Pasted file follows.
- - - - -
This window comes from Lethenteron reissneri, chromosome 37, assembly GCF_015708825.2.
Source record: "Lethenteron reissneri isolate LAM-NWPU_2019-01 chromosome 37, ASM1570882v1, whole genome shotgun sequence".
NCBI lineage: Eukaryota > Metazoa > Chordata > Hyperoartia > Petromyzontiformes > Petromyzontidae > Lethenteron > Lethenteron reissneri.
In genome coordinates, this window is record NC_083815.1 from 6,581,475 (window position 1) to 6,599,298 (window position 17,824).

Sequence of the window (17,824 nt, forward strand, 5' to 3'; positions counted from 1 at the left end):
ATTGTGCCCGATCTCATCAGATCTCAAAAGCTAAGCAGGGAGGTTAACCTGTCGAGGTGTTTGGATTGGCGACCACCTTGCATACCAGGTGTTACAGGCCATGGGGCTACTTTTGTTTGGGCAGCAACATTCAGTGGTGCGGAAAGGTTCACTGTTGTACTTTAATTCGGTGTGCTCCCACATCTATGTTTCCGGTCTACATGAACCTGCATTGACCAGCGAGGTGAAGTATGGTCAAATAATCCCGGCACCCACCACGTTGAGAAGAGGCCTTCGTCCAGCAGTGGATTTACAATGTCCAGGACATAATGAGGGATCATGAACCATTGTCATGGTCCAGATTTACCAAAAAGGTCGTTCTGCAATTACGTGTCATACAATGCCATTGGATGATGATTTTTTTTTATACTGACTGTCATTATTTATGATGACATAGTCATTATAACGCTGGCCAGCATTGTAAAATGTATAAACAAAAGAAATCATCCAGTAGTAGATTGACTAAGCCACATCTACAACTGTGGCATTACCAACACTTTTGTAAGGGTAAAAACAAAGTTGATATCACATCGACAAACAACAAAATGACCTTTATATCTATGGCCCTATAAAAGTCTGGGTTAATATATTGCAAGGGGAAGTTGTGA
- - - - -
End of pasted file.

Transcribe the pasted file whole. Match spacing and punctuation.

This window comes from Lethenteron reissneri, chromosome 37, assembly GCF_015708825.2.
Source record: "Lethenteron reissneri isolate LAM-NWPU_2019-01 chromosome 37, ASM1570882v1, whole genome shotgun sequence".
NCBI lineage: Eukaryota > Metazoa > Chordata > Hyperoartia > Petromyzontiformes > Petromyzontidae > Lethenteron > Lethenteron reissneri.
In genome coordinates, this window is record NC_083815.1 from 6,581,475 (window position 1) to 6,599,298 (window position 17,824).

Sequence of the window (17,824 nt, forward strand, 5' to 3'; positions counted from 1 at the left end):
ATTGTGCCCGATCTCATCAGATCTCAAAAGCTAAGCAGGGAGGTTAACCTGTCGAGGTGTTTGGATTGGCGACCACCTTGCATACCAGGTGTTACAGGCCATGGGGCTACTTTTGTTTGGGCAGCAACATTCAGTGGTGCGGAAAGGTTCACTGTTGTACTTTAATTCGGTGTGCTCCCACATCTATGTTTCCGGTCTACATGAACCTGCATTGACCAGCGAGGTGAAGTATGGTCAAATAATCCCGGCACCCACCACGTTGAGAAGAGGCCTTCGTCCAGCAGTGGATTTACAATGTCCAGGACATAATGAGGGATCATGAACCATTGTCATGGTCCAGATTTACCAAAAAGGTCGTTCTGCAATTACGTGTCATACAATGCCATTGGATGATGATTTTTTTTTATACTGACTGTCATTATTTATGATGACATAGTCATTATAACGCTGGCCAGCATTGTAAAATGTATAAACAAAAGAAATCATCCAGTAGTAGATTGACTAAGCCACATCTACAACTGTGGCATTACCAACACTTTTGTAAGGGTAAAAACAAAGTTGATATCACATCGACAAACAACAAAATGACCTTTATATCTATGGCCCTATAAAAGTCTGGGTTAATATATTGCAAGGGGAAGTTGTGA